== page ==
* The first stab at an inter-division, non-title game tie-breaker: divisional ties are settled first. In this case, Boston College of the Atlantic Division and Virginia Tech of the Coastal Division would win their division tie-breakers. The first interdivision tie-break would be head-to-head, which in this case favors Boston College because of their 28-23 regular season win over the Hokies. If no head-to-head match-up took place, tie-breakers would likely include a) records against common conference opponents, and then b) BCS rankings.
On December 6, 2008, the following games would have taken place:
16 Troy at 1 Alabama
9 Boise State at 8 Texas Tech
12 Ball State at 5 USC
13 Cincinnati at 4 Florida
11 Ohio State at 6 Utah
14 Boston College at 3 Texas
10 TCU at 7 Penn State
15 Tulsa at 2 Oklahoma
To avoid any arguments, this example will just assume that all home teams win in the first round. That probably wouldn't happen, but actual results here aren't important. What's important is the possibility of a major upset like, say, Tulsa over Oklahoma.
If you are using the "Quarterfinal losers go to BCS bowl" rule, the Round One losers and all other bowl-eligible teams would have found out their bowl fates on December 7.
Here are the quarterfinal games, which would have been held on December 13.
8 Texas Tech at 1 Alabama
5 USC at 4 Florida
6 Utah at 3 Texas
7 Penn State at 2 Oklahoma
Again pretending that all home teams won, that would have resulted in semifinal match-ups of Alabama-Florida (in, say, the Orange Bowl) and Oklahoma-Texas (Fiesta). Meanwhile, the losers could fill the BCS bowls if that rule were to be implemented. USC and Penn State would have gone to the Rose Bowl, and Utah and Texas Tech would have gone to the Sugar.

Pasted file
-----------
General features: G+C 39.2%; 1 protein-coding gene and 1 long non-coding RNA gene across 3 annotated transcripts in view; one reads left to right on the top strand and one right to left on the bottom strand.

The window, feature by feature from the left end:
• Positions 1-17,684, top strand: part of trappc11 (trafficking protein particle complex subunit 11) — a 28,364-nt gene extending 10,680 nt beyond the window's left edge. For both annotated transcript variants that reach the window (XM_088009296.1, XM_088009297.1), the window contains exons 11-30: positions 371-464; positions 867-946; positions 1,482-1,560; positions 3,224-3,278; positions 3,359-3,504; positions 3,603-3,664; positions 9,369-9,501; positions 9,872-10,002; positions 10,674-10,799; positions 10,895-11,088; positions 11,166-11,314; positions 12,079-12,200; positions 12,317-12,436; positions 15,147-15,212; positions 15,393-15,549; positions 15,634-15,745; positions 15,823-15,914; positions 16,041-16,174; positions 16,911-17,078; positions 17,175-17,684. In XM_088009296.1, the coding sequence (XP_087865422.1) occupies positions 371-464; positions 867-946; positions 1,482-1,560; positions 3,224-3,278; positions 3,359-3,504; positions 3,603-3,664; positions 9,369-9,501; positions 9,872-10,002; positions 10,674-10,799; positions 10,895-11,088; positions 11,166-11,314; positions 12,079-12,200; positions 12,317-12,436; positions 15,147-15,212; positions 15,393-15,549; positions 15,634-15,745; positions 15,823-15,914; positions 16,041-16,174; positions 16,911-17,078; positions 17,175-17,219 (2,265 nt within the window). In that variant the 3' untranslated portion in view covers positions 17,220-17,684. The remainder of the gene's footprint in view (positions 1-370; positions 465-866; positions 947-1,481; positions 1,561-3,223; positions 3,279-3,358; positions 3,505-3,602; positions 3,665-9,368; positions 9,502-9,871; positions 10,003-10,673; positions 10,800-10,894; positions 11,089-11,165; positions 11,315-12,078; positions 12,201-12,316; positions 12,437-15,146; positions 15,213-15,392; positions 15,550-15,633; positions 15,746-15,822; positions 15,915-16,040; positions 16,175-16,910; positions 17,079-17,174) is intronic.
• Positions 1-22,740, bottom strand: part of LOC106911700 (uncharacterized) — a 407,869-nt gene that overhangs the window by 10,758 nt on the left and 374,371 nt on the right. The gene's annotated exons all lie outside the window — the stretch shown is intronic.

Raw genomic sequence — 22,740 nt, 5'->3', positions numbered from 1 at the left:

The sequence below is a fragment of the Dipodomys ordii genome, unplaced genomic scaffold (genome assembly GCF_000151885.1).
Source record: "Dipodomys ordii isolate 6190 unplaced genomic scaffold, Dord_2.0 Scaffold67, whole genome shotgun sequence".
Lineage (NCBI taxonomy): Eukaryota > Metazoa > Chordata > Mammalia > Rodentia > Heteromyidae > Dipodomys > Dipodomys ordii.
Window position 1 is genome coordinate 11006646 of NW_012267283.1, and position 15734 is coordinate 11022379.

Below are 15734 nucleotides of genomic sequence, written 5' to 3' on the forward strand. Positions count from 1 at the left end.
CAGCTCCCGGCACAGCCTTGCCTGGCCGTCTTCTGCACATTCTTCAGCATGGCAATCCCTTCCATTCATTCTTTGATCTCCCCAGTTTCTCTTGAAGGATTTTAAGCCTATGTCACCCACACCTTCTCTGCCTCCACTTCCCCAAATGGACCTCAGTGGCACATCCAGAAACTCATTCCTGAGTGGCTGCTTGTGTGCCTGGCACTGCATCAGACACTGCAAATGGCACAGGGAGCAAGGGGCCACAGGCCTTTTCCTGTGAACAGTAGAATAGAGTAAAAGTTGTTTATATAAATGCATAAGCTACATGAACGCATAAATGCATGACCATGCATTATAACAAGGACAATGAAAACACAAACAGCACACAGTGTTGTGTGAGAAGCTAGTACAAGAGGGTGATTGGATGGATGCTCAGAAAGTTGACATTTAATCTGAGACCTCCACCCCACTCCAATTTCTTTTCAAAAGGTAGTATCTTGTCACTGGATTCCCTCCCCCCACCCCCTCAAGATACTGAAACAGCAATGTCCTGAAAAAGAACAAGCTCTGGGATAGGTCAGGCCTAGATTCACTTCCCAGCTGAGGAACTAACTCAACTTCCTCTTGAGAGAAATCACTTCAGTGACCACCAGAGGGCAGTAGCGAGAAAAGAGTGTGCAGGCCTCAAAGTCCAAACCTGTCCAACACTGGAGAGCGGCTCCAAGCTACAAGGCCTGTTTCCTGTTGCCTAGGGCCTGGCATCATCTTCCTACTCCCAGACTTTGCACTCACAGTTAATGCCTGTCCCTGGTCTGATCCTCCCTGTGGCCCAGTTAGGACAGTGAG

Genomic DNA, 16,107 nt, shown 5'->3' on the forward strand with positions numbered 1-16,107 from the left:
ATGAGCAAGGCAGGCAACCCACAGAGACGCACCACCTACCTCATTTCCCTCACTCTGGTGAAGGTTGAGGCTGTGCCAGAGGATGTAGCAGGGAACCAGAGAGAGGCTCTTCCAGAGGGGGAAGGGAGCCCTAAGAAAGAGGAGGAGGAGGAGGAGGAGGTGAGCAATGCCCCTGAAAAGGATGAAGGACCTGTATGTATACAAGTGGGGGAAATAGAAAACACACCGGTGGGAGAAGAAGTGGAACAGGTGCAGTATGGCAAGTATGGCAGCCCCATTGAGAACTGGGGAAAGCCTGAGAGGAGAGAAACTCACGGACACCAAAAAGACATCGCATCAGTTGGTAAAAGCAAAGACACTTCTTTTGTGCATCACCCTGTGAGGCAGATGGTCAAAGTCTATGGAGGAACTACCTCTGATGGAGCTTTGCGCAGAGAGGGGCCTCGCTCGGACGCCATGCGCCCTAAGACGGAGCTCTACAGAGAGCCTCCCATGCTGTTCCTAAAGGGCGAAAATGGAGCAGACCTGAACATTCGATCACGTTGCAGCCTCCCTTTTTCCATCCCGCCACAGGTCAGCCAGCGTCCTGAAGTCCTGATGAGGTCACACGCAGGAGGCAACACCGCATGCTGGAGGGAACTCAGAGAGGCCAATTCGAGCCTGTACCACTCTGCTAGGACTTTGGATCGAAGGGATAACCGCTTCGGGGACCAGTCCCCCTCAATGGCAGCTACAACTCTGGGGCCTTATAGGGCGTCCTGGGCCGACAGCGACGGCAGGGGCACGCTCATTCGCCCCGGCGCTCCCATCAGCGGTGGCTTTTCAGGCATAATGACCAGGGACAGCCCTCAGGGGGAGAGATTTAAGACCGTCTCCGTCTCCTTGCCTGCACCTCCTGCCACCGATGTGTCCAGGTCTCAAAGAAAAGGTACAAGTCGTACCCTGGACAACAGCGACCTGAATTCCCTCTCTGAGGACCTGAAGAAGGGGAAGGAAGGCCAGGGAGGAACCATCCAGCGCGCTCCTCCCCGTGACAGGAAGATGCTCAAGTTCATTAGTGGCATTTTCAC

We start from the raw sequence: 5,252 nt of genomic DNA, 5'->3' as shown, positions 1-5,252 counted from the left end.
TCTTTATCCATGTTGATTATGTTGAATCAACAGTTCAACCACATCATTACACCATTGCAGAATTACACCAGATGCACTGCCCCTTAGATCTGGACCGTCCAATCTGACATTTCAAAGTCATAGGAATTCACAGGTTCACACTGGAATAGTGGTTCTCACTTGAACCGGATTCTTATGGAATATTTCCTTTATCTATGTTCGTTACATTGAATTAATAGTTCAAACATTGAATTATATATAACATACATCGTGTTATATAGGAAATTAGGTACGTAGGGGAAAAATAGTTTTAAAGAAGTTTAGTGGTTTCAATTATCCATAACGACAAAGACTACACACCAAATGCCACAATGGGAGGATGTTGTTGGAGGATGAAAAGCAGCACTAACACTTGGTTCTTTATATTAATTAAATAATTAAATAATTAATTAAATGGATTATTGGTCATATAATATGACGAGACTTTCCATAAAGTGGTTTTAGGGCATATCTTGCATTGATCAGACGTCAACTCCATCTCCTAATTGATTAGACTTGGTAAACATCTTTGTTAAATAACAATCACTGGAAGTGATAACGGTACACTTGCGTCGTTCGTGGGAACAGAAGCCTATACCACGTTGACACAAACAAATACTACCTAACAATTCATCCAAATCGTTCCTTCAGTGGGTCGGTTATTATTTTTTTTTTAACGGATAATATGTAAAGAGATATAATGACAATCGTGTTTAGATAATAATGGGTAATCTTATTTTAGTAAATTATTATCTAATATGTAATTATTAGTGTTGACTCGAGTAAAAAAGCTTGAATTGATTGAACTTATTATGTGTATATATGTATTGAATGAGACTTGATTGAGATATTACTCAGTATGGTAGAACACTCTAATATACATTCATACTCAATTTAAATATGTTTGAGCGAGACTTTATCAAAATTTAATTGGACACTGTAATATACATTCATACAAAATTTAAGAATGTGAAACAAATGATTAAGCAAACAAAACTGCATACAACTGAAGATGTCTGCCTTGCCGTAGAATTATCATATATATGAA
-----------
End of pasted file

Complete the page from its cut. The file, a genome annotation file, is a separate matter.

While other bowls were taking place as normal, the semifinals could have taken place as they currently do, likely on the evenings of either December 31, January 1, or January 2.
The finals would then have taken place on January 8, 2009, and we might have even had the same matchup.
While there is certainly no true guarantee that a playoff will ever be implemented, the long-term odds are very good. While there are no truly perfect playoff ideas, this one would get the closest to assuaging the most worries. Bowls would not be impacted, traditions would go untouched, and the benefits of this 16-team idea would end up being a) better rewards for the "little guys" of Division I, b) more potentially classic, high-impact games (like, in the above example, a USC-Florida quarterfinal match-up in mid-December), and of course, c) a more clear, true national champion. A Plus-One addresses some worries but probably wouldn't help the little guy very much. An 8-team tournament would, in some seasons, shape up pretty well, but in some season, eight would be too many, in others not enough. A 16-team affair would set rigid rules for who qualifies, offer everybody a seat at the table, and in the end, give you the closest thing possible to a perfect playoff.